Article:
The role of interleukin-1 family members in hyperuricemia and gout
SourceJoint Bone Spine, 88, 2, (2021), article 105092
Article / Letter to editor
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Joint Bone Spine
SubjectRadboudumc 4: lnfectious Diseases and Global Health RIMLS: Radboud Institute for Molecular Life Sciences; Radboudumc 5: Inflammatory diseases RIMLS: Radboud Institute for Molecular Life Sciences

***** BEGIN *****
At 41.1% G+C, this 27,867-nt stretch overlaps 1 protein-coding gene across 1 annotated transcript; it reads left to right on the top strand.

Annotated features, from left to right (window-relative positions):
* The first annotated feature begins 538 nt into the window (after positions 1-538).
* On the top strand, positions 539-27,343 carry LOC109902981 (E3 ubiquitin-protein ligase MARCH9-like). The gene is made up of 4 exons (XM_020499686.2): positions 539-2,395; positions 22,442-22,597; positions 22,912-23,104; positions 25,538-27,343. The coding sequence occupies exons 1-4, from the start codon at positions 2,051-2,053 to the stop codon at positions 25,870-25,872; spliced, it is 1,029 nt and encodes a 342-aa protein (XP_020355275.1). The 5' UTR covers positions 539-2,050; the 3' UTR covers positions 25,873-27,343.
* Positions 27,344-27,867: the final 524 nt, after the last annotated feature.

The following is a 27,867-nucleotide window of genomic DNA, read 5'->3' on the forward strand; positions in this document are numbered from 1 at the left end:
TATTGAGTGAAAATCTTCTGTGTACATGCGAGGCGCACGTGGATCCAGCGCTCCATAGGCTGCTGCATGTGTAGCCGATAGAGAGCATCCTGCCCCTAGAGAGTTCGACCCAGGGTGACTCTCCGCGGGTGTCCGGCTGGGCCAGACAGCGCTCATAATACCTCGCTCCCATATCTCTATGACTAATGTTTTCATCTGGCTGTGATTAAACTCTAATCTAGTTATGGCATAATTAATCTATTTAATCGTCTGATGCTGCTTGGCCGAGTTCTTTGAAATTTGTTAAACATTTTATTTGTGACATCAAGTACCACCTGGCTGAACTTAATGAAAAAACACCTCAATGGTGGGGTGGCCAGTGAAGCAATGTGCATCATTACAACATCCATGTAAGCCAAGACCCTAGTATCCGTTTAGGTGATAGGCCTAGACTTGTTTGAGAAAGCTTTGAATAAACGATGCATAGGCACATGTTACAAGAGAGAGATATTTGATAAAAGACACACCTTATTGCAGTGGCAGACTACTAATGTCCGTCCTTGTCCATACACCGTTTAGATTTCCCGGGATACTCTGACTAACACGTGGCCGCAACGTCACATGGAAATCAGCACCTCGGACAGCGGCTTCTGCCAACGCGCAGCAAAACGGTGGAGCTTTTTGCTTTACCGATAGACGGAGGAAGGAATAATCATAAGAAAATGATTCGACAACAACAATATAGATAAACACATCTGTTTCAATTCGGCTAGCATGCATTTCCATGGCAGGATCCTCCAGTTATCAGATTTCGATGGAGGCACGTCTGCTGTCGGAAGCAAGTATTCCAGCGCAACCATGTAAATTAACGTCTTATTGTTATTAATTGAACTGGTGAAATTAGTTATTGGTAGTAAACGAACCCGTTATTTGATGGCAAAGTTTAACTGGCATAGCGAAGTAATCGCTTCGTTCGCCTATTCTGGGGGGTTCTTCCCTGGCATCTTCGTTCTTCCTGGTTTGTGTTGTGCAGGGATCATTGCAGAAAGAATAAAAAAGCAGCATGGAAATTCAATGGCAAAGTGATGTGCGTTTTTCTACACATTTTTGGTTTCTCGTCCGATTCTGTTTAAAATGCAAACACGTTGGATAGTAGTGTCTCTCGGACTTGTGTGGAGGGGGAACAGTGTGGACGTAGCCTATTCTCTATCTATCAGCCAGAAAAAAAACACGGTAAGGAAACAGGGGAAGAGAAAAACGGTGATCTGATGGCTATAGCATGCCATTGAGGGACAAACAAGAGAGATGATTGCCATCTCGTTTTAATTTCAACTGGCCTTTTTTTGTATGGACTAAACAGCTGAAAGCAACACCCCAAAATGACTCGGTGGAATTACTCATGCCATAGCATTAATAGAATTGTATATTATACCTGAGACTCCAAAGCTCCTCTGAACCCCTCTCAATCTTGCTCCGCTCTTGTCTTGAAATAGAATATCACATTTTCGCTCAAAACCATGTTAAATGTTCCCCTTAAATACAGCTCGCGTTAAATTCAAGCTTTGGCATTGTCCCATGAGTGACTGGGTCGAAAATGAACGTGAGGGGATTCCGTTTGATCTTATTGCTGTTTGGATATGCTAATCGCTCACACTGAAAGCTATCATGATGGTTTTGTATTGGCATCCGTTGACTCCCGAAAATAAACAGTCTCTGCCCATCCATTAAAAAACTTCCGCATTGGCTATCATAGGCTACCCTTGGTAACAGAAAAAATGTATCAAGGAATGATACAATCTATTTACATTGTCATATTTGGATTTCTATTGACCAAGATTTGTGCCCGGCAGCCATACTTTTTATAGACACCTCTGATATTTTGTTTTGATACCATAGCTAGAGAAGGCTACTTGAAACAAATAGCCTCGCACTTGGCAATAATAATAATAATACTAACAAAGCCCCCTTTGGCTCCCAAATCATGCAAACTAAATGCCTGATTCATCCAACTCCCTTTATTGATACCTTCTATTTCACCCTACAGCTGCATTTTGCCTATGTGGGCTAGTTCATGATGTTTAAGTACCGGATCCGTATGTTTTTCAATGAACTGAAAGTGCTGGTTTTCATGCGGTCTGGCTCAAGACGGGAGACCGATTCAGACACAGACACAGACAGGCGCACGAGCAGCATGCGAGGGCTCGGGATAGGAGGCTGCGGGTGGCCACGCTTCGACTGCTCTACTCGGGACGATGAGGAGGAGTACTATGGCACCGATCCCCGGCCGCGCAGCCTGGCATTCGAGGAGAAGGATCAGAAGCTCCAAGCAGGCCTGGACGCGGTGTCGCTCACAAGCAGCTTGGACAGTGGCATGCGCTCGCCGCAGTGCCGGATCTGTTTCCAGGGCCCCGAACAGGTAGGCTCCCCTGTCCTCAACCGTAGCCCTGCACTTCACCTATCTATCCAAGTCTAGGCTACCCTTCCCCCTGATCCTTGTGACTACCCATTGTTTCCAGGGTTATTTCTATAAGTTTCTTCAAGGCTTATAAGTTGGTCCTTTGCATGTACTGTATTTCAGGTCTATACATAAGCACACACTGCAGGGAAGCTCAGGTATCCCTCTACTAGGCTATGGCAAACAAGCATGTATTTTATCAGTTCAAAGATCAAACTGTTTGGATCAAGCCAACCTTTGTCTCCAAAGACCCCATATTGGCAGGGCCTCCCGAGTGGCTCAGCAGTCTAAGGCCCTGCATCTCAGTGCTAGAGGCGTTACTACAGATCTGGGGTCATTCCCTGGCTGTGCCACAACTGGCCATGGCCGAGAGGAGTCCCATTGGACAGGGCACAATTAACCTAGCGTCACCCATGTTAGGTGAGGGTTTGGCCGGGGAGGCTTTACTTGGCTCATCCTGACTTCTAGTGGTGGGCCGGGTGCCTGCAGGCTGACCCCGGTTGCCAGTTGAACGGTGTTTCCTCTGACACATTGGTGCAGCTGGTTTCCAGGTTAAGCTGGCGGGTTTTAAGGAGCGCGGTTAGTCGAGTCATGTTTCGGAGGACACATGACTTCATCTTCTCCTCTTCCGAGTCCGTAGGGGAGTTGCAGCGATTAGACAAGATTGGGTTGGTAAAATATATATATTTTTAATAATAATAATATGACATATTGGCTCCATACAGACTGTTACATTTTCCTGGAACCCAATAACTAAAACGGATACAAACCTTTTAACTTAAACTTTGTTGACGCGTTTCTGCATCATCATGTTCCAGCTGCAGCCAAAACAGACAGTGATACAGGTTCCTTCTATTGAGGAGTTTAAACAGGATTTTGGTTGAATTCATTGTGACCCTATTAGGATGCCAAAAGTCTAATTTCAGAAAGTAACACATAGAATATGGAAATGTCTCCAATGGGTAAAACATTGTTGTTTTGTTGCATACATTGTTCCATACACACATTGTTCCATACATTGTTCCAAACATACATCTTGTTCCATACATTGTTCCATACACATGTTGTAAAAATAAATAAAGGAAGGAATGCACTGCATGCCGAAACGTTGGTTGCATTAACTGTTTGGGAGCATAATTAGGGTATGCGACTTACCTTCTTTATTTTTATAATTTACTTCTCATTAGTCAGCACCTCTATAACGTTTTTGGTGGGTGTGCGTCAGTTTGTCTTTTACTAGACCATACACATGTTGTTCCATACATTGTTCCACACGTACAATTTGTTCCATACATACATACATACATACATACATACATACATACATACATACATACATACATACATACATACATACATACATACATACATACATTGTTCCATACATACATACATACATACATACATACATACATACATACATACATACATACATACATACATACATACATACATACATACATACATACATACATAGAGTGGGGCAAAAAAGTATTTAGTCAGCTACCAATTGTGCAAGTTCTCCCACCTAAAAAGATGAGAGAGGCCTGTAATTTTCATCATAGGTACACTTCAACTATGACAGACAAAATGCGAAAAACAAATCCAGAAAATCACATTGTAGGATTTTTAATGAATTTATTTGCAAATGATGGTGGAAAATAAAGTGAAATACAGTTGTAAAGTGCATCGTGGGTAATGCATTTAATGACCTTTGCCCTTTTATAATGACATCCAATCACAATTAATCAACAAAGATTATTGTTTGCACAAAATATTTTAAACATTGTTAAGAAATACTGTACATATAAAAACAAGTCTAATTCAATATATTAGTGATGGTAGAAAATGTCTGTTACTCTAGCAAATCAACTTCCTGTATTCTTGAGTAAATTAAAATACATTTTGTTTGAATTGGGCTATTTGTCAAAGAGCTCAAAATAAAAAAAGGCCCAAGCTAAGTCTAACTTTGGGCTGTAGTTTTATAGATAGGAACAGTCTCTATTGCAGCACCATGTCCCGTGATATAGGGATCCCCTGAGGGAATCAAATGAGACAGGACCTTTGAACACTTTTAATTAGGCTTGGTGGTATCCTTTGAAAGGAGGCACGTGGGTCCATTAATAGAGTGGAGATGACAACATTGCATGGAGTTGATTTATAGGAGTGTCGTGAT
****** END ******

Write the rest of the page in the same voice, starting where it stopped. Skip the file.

BACKGROUND: Interleukin (IL)-1 family cytokines and their receptors have important roles in innate and partly in adaptive immunity. The family consists of 11 members of which IL-1α, IL-1β, IL-18, IL-33, IL-36α, IL-36β and IL-36γ are considered pro-inflammatory and IL-1Ra, IL-36Ra, IL-37 and IL-38 anti-inflammatory. Whereas IL-1β has a known pivotal role in gout, increasing evidence suggests other IL-1 family members are also involved in the pathogenesis of hyperuricemia and gout flares. FINDINGS: Studies indicate IL-1α, like IL-1β, plays an essential role in the pathogenesis of gout flares. IL-18, although elevated in patients with gout, does not contribute to MSU crystal-induced inflammation, but may be involved in the subsequent development of cardiovascular disease in individuals with gout. The role of the pro-inflammatory cytokine IL-36 in gout remains elusive. In contrast, IL-1Ra, IL-33, IL-37 and IL-38 inhibit MSU crystal-induced inflammation and therefore have therapeutic potential for treatment of gout flares. In addition to existing IL-1β blockers, several new therapeutics to treat gout are being developed either inhibiting the transcription or maturation of IL-1β. CONCLUSION: In this review, IL-1 family cytokines are discussed in the context of hyperuricemia and gout. Finally, current and novel therapeutic options for targeting IL-1 are reviewed.
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